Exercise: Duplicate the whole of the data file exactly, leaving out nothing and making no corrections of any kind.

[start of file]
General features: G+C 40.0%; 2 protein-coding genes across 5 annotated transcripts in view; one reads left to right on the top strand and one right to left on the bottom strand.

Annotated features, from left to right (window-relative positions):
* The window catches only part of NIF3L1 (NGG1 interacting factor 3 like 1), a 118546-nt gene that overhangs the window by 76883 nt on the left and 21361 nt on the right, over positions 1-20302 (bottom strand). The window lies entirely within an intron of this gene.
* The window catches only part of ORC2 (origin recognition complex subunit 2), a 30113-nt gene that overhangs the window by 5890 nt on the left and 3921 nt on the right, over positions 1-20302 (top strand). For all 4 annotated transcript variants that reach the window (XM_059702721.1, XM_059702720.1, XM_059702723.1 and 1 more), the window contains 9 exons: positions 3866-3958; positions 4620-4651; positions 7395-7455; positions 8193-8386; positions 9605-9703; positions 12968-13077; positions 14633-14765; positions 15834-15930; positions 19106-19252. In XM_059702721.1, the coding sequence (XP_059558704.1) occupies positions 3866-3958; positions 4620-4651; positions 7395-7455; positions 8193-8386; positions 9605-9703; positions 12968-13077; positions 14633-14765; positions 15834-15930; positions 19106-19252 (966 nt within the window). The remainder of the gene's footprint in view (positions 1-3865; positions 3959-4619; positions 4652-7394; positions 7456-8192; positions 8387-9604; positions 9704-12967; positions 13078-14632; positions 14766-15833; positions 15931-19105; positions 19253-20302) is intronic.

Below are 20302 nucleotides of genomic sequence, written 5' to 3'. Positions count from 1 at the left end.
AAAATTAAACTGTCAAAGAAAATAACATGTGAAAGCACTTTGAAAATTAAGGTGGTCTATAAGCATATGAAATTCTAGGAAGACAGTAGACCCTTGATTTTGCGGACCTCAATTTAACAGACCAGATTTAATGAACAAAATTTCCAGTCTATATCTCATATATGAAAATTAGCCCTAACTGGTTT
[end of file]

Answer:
General features: G+C 40.0%; 2 protein-coding genes across 5 annotated transcripts in view; one reads left to right on the top strand and one right to left on the bottom strand.

Annotated features, from left to right (window-relative positions):
* The window catches only part of NIF3L1 (NGG1 interacting factor 3 like 1), a 118546-nt gene that overhangs the window by 76883 nt on the left and 21361 nt on the right, over positions 1-20302 (bottom strand). The window lies entirely within an intron of this gene.
* The window catches only part of ORC2 (origin recognition complex subunit 2), a 30113-nt gene that overhangs the window by 5890 nt on the left and 3921 nt on the right, over positions 1-20302 (top strand). For all 4 annotated transcript variants that reach the window (XM_059702721.1, XM_059702720.1, XM_059702723.1 and 1 more), the window contains 9 exons: positions 3866-3958; positions 4620-4651; positions 7395-7455; positions 8193-8386; positions 9605-9703; positions 12968-13077; positions 14633-14765; positions 15834-15930; positions 19106-19252. In XM_059702721.1, the coding sequence (XP_059558704.1) occupies positions 3866-3958; positions 4620-4651; positions 7395-7455; positions 8193-8386; positions 9605-9703; positions 12968-13077; positions 14633-14765; positions 15834-15930; positions 19106-19252 (966 nt within the window). The remainder of the gene's footprint in view (positions 1-3865; positions 3959-4619; positions 4652-7394; positions 7456-8192; positions 8387-9604; positions 9704-12967; positions 13078-14632; positions 14766-15833; positions 15931-19105; positions 19253-20302) is intronic.

Below are 20302 nucleotides of genomic sequence, written 5' to 3'. Positions count from 1 at the left end.
AAAATTAAACTGTCAAAGAAAATAACATGTGAAAGCACTTTGAAAATTAAGGTGGTCTATAAGCATATGAAATTCTAGGAAGACAGTAGACCCTTGATTTTGCGGACCTCAATTTAACAGACCAGATTTAATGAACAAAATTTCCAGTCTATATCTCATATATGAAAATTAGCCCTAACTGGTTT